A civil rights group is warning that the new system of coronavirus fines will undermine the community response to the outbreak and make little difference to people’s behaviour.
The Government yesterday published details of a series of new fixed penalty notices for breaches of public health guidelines.
Anyone found to be organising an event indoors or outdoors, including house parties, now faces a €500 fine.
Meanwhile, anyone attending one of those parties or events faces a €150 fine.
There are also €80 fines for anyone found without a facemask on public transport or in shops.
On Newstalk Breakfast this morning, Liam Herrick, Executive Director of the Irish Council of Civil Liberties (ICCL) said there is “no real purpose” with changes to public health guidelines due next week.
“This whole approach really goes against the community policing approach we have had to enforcement of COVID since last April and would seem to open a lot of potential difficulties that really are unnecessary at this time,” he said.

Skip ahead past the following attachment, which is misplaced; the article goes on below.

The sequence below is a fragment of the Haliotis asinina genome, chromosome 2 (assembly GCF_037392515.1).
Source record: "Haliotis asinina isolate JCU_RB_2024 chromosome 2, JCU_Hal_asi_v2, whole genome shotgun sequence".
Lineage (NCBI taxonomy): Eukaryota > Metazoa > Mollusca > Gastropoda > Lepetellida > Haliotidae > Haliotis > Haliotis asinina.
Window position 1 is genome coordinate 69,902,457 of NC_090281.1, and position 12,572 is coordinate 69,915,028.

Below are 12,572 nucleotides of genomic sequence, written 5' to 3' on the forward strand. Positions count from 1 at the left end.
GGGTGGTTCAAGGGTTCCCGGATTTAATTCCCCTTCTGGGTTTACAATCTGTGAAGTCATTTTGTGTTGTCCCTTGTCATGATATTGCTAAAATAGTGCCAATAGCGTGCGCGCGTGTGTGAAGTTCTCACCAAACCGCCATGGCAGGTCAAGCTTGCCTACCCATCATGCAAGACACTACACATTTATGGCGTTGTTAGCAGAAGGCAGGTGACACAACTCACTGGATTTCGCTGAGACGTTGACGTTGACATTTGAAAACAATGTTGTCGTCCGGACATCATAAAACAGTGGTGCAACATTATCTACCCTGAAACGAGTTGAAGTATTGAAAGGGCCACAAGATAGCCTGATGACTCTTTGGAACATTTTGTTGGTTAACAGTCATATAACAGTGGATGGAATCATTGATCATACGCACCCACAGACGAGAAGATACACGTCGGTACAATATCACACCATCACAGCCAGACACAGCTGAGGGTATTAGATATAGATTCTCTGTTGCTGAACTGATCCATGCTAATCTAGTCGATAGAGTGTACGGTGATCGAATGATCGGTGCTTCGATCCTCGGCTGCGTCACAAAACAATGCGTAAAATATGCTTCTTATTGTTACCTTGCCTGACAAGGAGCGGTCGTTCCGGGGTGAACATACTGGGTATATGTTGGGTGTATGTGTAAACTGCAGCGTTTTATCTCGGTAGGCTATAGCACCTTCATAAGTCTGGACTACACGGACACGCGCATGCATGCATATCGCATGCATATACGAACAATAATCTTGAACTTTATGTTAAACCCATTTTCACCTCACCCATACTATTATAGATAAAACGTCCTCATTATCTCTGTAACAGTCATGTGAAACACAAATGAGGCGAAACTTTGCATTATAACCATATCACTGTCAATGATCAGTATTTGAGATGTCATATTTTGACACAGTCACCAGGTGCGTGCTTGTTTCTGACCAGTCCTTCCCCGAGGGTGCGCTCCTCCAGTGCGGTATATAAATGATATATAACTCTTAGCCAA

He said the fines could only be justified if the Government could bring forward any evidence that they are likely to have any positive effect.
“What we know is that fines are a particularly ineffective tool to influence behaviour,” he said.
“People who have enough money don’t care and people who are resistant and don’t want to comply generally don’t pay fines anyway.
“That is our experience in other areas of law and it is particularly the case with regard to public health.
“We have international research that shows that fines are a particularly ineffective way to do this.”
He said the fine system leaves no discretion for the Gardaí or the DPP – whereas up to now, “prosecutions could only go ahead as a last resort in consultation with the DPP.”
“This now allows these to be applied on the spot, which creates a difficulty that they could be applied unevenly in different sections of the population,” he said.
“All of the evidence at his stage shows that what is needed is clear simple messages to people.”
He noted that this is the first time it has been made a criminal offence to attend a house party – something that Gardai, the Government and the Department of Justice all agreed was “particularly dangerous” just a few months ago.